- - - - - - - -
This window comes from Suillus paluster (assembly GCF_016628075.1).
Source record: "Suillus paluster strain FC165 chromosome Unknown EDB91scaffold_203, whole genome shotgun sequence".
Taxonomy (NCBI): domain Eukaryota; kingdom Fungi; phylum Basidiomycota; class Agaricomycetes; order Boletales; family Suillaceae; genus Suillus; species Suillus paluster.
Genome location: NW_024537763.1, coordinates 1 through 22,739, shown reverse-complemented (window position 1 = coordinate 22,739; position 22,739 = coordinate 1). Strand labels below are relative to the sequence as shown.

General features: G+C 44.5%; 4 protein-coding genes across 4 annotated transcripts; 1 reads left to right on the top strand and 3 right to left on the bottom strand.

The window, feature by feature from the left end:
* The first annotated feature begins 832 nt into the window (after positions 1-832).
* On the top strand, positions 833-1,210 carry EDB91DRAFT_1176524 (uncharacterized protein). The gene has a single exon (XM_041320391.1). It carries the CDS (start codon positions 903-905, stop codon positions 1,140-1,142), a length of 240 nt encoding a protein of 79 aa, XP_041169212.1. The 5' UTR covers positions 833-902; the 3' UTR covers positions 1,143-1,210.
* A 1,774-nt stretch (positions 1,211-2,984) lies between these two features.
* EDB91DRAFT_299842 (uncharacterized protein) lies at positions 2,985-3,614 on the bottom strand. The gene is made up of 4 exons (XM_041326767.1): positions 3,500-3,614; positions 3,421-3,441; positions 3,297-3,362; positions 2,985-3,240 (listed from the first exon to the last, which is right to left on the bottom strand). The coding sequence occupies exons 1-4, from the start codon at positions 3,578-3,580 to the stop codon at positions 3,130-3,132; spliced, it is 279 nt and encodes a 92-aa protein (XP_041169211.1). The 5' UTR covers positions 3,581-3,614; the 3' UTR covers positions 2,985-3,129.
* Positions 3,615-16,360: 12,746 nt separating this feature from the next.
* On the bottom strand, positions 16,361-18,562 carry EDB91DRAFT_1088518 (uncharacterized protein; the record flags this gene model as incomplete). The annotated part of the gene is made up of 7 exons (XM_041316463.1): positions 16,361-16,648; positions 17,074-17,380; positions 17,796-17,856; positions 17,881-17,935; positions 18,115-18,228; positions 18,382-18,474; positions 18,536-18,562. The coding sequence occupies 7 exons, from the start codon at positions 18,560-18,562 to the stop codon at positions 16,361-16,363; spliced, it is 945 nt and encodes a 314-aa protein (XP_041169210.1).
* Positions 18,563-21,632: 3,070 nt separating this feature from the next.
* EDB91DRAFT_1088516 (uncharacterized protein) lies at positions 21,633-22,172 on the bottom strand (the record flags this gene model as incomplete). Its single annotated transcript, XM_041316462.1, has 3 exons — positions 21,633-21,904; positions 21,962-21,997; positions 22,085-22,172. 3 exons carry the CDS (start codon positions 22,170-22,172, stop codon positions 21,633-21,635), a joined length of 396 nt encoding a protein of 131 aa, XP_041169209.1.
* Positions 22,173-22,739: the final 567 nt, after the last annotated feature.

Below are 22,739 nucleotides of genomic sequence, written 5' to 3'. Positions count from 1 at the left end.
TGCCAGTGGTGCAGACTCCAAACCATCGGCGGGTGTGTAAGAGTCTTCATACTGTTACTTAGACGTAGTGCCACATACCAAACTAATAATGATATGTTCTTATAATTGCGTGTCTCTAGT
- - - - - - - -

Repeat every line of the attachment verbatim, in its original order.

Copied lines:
This window comes from Suillus paluster (assembly GCF_016628075.1).
Source record: "Suillus paluster strain FC165 chromosome Unknown EDB91scaffold_203, whole genome shotgun sequence".
Taxonomy (NCBI): domain Eukaryota; kingdom Fungi; phylum Basidiomycota; class Agaricomycetes; order Boletales; family Suillaceae; genus Suillus; species Suillus paluster.
Genome location: NW_024537763.1, coordinates 1 through 22,739, shown reverse-complemented (window position 1 = coordinate 22,739; position 22,739 = coordinate 1). Strand labels below are relative to the sequence as shown.

General features: G+C 44.5%; 4 protein-coding genes across 4 annotated transcripts; 1 reads left to right on the top strand and 3 right to left on the bottom strand.

The window, feature by feature from the left end:
* The first annotated feature begins 832 nt into the window (after positions 1-832).
* On the top strand, positions 833-1,210 carry EDB91DRAFT_1176524 (uncharacterized protein). The gene has a single exon (XM_041320391.1). It carries the CDS (start codon positions 903-905, stop codon positions 1,140-1,142), a length of 240 nt encoding a protein of 79 aa, XP_041169212.1. The 5' UTR covers positions 833-902; the 3' UTR covers positions 1,143-1,210.
* A 1,774-nt stretch (positions 1,211-2,984) lies between these two features.
* EDB91DRAFT_299842 (uncharacterized protein) lies at positions 2,985-3,614 on the bottom strand. The gene is made up of 4 exons (XM_041326767.1): positions 3,500-3,614; positions 3,421-3,441; positions 3,297-3,362; positions 2,985-3,240 (listed from the first exon to the last, which is right to left on the bottom strand). The coding sequence occupies exons 1-4, from the start codon at positions 3,578-3,580 to the stop codon at positions 3,130-3,132; spliced, it is 279 nt and encodes a 92-aa protein (XP_041169211.1). The 5' UTR covers positions 3,581-3,614; the 3' UTR covers positions 2,985-3,129.
* Positions 3,615-16,360: 12,746 nt separating this feature from the next.
* On the bottom strand, positions 16,361-18,562 carry EDB91DRAFT_1088518 (uncharacterized protein; the record flags this gene model as incomplete). The annotated part of the gene is made up of 7 exons (XM_041316463.1): positions 16,361-16,648; positions 17,074-17,380; positions 17,796-17,856; positions 17,881-17,935; positions 18,115-18,228; positions 18,382-18,474; positions 18,536-18,562. The coding sequence occupies 7 exons, from the start codon at positions 18,560-18,562 to the stop codon at positions 16,361-16,363; spliced, it is 945 nt and encodes a 314-aa protein (XP_041169210.1).
* Positions 18,563-21,632: 3,070 nt separating this feature from the next.
* EDB91DRAFT_1088516 (uncharacterized protein) lies at positions 21,633-22,172 on the bottom strand (the record flags this gene model as incomplete). Its single annotated transcript, XM_041316462.1, has 3 exons — positions 21,633-21,904; positions 21,962-21,997; positions 22,085-22,172. 3 exons carry the CDS (start codon positions 22,170-22,172, stop codon positions 21,633-21,635), a joined length of 396 nt encoding a protein of 131 aa, XP_041169209.1.
* Positions 22,173-22,739: the final 567 nt, after the last annotated feature.

Below are 22,739 nucleotides of genomic sequence, written 5' to 3'. Positions count from 1 at the left end.
TGCCAGTGGTGCAGACTCCAAACCATCGGCGGGTGTGTAAGAGTCTTCATACTGTTACTTAGACGTAGTGCCACATACCAAACTAATAATGATATGTTCTTATAATTGCGTGTCTCTAGT